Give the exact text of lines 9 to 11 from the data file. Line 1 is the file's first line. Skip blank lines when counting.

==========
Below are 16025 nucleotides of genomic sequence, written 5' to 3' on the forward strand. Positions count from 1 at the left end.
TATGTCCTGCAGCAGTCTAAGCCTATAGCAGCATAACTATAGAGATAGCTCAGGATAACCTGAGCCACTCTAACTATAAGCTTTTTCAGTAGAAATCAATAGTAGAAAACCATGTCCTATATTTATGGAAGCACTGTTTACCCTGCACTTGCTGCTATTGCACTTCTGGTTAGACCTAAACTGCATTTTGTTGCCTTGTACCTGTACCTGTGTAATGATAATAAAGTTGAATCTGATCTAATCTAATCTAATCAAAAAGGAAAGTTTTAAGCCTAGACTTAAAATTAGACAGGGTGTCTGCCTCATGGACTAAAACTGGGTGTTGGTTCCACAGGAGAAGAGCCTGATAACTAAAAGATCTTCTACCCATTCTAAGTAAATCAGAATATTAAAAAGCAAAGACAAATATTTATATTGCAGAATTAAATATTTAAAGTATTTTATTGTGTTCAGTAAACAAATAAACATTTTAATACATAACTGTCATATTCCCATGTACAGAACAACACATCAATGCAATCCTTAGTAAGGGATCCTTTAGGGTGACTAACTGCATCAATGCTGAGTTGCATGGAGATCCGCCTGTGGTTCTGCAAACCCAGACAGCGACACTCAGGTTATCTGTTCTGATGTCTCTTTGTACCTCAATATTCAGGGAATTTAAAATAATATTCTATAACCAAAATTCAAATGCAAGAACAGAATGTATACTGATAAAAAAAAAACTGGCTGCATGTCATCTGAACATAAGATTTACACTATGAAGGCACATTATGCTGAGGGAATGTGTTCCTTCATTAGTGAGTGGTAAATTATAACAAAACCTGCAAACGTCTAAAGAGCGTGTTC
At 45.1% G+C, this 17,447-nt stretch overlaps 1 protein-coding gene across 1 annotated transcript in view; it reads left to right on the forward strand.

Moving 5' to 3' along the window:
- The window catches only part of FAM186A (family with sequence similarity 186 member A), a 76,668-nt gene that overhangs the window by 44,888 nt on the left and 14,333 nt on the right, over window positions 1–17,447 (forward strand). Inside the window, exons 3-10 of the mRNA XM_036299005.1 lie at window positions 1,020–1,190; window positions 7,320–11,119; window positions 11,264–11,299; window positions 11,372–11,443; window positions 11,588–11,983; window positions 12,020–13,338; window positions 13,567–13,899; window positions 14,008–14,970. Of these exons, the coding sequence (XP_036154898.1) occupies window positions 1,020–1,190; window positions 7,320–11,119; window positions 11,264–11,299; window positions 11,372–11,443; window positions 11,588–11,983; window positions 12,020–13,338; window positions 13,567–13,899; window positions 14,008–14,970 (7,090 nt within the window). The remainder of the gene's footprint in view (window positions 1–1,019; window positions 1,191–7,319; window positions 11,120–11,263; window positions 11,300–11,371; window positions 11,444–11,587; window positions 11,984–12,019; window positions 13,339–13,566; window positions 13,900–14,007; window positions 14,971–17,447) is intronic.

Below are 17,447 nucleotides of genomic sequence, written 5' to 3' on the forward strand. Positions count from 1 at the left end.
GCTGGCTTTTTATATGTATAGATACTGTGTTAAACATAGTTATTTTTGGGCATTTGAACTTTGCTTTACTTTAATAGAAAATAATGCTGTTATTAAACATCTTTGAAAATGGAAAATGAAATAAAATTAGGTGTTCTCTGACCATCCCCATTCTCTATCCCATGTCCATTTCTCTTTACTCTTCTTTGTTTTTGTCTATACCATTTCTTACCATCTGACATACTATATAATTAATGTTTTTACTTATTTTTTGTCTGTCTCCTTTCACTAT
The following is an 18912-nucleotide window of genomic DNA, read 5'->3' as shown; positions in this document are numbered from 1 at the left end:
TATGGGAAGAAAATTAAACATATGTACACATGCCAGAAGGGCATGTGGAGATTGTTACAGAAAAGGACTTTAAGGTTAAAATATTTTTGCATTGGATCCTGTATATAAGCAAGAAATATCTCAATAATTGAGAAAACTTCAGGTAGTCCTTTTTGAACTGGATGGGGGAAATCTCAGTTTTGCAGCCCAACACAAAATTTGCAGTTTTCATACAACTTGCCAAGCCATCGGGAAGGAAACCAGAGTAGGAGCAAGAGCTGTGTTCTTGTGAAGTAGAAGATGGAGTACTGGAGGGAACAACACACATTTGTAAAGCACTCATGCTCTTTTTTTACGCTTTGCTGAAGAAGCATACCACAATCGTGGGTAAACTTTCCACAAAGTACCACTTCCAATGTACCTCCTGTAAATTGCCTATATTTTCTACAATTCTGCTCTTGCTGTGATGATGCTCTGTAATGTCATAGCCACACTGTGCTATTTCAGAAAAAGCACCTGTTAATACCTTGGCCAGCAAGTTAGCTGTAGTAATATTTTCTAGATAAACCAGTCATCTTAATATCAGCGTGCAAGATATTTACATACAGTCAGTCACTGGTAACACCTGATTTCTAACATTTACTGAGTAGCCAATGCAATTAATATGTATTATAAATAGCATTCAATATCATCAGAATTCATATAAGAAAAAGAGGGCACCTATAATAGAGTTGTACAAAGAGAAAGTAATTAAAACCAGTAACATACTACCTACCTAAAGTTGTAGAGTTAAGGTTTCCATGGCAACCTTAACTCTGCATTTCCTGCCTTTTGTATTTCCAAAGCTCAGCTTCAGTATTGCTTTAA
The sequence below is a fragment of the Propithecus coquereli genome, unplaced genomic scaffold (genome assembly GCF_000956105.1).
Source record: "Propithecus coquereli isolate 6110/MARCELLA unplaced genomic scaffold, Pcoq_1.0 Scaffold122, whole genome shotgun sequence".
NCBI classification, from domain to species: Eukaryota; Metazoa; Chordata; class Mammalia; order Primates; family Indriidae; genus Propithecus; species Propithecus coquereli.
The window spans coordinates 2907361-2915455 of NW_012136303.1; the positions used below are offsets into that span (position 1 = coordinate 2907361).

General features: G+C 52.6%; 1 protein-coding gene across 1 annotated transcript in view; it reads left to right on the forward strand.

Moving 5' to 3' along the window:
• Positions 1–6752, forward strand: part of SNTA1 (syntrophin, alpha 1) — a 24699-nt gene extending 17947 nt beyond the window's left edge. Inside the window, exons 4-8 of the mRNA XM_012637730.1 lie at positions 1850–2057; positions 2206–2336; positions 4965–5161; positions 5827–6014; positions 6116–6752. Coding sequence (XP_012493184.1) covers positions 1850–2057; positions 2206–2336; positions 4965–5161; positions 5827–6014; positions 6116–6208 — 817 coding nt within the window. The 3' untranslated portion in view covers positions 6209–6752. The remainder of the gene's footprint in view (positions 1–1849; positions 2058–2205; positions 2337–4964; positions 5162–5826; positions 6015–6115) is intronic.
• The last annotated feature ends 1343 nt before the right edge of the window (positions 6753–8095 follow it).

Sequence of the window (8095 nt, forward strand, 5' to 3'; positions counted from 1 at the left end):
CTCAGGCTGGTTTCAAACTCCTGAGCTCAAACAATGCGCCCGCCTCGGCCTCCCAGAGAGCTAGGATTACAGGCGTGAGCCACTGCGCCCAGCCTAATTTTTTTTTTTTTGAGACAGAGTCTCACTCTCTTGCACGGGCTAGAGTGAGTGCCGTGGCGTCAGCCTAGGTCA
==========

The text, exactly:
TATGGGAAGAAAATTAAACATATGTACACATGCCAGAAGGGCATGTGGAGATTGTTACAGAAAAGGACTTTAAGGTTAAAATATTTTTGCATTGGATCCTGTATATAAGCAAGAAATATCTCAATAATTGAGAAAACTTCAGGTAGTCCTTTTTGAACTGGATGGGGGAAATCTCAGTTTTGCAGCCCAACACAAAATTTGCAGTTTTCATACAACTTGCCAAGCCATCGGGAAGGAAACCAGAGTAGGAGCAAGAGCTGTGTTCTTGTGAAGTAGAAGATGGAGTACTGGAGGGAACAACACACATTTGTAAAGCACTCATGCTCTTTTTTTACGCTTTGCTGAAGAAGCATACCACAATCGTGGGTAAACTTTCCACAAAGTACCACTTCCAATGTACCTCCTGTAAATTGCCTATATTTTCTACAATTCTGCTCTTGCTGTGATGATGCTCTGTAATGTCATAGCCACACTGTGCTATTTCAGAAAAAGCACCTGTTAATACCTTGGCCAGCAAGTTAGCTGTAGTAATATTTTCTAGATAAACCAGTCATCTTAATATCAGCGTGCAAGATATTTACATACAGTCAGTCACTGGTAACACCTGATTTCTAACATTTACTGAGTAGCCAATGCAATTAATATGTATTATAAATAGCATTCAATATCATCAGAATTCATATAAGAAAAAGAGGGCACCTATAATAGAGTTGTACAAAGAGAAAGTAATTAAAACCAGTAACATACTACCTACCTAAAGTTGTAGAGTTAAGGTTTCCATGGCAACCTTAACTCTGCATTTCCTGCCTTTTGTATTTCCAAAGCTCAGCTTCAGTATTGCTTTAA
The sequence below is a fragment of the Propithecus coquereli genome, unplaced genomic scaffold (genome assembly GCF_000956105.1).
Source record: "Propithecus coquereli isolate 6110/MARCELLA unplaced genomic scaffold, Pcoq_1.0 Scaffold122, whole genome shotgun sequence".